3.5. Events and data travel through cables

Let’s take yet another look at this composition that displays text in a window:

The lines connecting the nodes are called cables. Cables are the conduits that data and events travel through.

In the composition above, an event travels along the cable from the Started trigger port of the Fire on Start node to the Text port of the Make Text Image node. An event and data travel along the cable from the Make Text Image node to the Render Image to Window node’s Image port. Notice the difference between the two cables: the first cable is thinner since it only carries events, while the second cable is thicker since it carries both events and data.

Often it helps to think of cables as pipes that data and events flow through. Like water flowing through a pipe, events and data flow through the cable from one end to the other, always in the same direction. Extending the water analogy, you can think of trigger ports as being upstream and the nodes that their events flow to as being downstream.

But, unlike water flowing through a pipe, events and data travel as discrete packets instead of a continuous flow. Another way to think of a cable is as a one-way, one-lane road on which each event is a car. On some roads (data-and-event cables), each car carries a piece of data.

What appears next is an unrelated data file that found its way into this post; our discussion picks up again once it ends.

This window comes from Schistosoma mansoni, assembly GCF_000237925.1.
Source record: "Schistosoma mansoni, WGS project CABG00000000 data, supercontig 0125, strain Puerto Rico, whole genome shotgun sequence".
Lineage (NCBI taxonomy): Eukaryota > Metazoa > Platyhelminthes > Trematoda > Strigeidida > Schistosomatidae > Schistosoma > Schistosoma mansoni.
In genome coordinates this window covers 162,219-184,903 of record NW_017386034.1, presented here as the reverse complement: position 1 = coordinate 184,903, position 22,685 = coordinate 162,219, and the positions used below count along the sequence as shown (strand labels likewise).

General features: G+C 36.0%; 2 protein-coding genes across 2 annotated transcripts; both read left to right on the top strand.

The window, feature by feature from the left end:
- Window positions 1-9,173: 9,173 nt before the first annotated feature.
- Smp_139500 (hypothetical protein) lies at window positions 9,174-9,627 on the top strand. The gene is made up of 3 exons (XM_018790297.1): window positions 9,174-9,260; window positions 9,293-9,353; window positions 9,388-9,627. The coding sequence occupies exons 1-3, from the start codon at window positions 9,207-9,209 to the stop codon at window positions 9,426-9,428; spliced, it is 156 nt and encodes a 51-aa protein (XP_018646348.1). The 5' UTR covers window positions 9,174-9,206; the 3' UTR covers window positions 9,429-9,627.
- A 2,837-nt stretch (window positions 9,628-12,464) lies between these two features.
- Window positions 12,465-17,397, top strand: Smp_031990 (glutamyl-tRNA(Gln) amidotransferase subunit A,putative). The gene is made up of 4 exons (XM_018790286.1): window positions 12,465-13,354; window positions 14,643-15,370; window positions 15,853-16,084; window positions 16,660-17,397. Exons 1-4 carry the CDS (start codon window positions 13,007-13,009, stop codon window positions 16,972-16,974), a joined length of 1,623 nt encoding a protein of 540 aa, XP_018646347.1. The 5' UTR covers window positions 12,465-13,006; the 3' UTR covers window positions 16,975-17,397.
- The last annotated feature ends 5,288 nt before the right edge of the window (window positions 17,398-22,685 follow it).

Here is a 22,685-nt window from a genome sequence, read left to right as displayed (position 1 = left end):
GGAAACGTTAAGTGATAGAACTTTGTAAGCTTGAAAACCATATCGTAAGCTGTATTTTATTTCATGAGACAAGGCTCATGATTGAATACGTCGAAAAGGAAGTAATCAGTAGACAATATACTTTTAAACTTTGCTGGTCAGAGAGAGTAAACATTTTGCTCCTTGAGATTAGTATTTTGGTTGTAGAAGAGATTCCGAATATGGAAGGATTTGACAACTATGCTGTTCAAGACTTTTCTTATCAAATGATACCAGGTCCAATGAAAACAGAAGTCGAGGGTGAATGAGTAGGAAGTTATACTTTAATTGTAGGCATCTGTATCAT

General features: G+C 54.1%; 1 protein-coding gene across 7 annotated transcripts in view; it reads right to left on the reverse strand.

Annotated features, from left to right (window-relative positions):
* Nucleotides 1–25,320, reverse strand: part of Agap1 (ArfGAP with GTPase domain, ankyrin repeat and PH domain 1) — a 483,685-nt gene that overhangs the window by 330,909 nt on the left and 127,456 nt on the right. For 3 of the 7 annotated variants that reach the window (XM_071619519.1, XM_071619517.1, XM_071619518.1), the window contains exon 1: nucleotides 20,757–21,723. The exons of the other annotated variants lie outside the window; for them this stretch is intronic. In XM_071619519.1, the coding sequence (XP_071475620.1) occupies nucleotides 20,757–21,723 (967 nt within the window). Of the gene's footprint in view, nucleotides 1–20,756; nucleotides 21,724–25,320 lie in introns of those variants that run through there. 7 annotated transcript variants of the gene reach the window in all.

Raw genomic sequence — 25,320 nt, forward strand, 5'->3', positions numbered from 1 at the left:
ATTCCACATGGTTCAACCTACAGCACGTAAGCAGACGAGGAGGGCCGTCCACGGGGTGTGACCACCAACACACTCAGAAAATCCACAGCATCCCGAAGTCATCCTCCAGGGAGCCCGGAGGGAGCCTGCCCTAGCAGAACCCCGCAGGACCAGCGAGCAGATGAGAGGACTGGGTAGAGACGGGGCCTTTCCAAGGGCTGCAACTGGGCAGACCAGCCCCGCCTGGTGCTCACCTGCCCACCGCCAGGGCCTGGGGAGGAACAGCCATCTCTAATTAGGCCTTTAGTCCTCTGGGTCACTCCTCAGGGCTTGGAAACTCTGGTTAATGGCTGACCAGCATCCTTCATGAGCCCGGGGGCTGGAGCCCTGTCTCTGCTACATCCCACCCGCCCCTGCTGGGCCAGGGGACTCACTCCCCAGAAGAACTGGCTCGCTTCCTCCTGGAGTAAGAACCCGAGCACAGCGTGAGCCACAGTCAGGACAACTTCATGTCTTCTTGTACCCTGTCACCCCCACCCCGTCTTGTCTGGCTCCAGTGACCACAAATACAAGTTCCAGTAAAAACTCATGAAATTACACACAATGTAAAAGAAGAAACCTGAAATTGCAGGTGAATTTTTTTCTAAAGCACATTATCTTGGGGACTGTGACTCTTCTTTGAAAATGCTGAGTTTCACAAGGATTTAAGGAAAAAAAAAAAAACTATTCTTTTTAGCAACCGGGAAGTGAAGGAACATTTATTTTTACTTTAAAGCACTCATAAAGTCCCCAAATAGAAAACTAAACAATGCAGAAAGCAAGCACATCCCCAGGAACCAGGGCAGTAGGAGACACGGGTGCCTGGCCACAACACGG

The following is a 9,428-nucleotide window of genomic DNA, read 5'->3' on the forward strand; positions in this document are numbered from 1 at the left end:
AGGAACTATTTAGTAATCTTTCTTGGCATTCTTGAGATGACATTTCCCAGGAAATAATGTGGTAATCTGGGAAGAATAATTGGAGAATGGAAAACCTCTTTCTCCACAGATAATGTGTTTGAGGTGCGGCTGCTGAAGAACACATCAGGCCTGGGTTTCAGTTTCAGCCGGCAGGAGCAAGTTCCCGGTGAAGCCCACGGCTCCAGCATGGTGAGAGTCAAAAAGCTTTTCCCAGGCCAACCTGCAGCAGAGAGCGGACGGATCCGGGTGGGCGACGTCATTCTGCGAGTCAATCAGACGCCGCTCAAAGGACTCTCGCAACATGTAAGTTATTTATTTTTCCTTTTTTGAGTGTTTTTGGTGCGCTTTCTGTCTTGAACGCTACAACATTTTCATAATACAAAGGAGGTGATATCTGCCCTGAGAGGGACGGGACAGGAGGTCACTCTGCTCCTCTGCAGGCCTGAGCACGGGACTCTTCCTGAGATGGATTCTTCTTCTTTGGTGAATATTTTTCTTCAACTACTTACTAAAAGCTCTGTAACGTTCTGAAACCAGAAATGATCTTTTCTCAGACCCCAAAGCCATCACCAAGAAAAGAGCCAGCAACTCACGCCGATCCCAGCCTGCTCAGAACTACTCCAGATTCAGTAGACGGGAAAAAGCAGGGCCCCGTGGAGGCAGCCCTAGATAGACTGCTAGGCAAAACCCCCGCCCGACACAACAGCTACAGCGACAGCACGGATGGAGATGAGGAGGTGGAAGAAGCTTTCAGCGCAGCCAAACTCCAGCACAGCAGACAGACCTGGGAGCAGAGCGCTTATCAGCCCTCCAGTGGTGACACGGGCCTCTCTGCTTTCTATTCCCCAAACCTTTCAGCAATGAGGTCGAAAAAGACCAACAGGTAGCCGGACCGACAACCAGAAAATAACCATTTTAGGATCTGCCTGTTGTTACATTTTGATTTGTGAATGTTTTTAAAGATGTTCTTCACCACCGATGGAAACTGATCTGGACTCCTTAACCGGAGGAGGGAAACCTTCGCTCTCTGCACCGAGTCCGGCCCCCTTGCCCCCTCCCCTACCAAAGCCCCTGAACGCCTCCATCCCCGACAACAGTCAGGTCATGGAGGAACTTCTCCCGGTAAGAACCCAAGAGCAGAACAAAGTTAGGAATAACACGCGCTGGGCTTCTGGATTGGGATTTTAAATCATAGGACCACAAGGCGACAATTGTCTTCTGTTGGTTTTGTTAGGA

Data can’t travel along a cable by itself. It always needs an event.

In the Vuo Editor, you can create a cable by dragging the mouse from one port to another. While you’re dragging, the ports that you’re allowed to connect the cable to are highlighted. If you’re not allowed to connect a cable from one port to another, it’s because the two ports have different, incompatible types of data. For example, you can’t connect a port whose data is a number to a port whose data is a 3D model.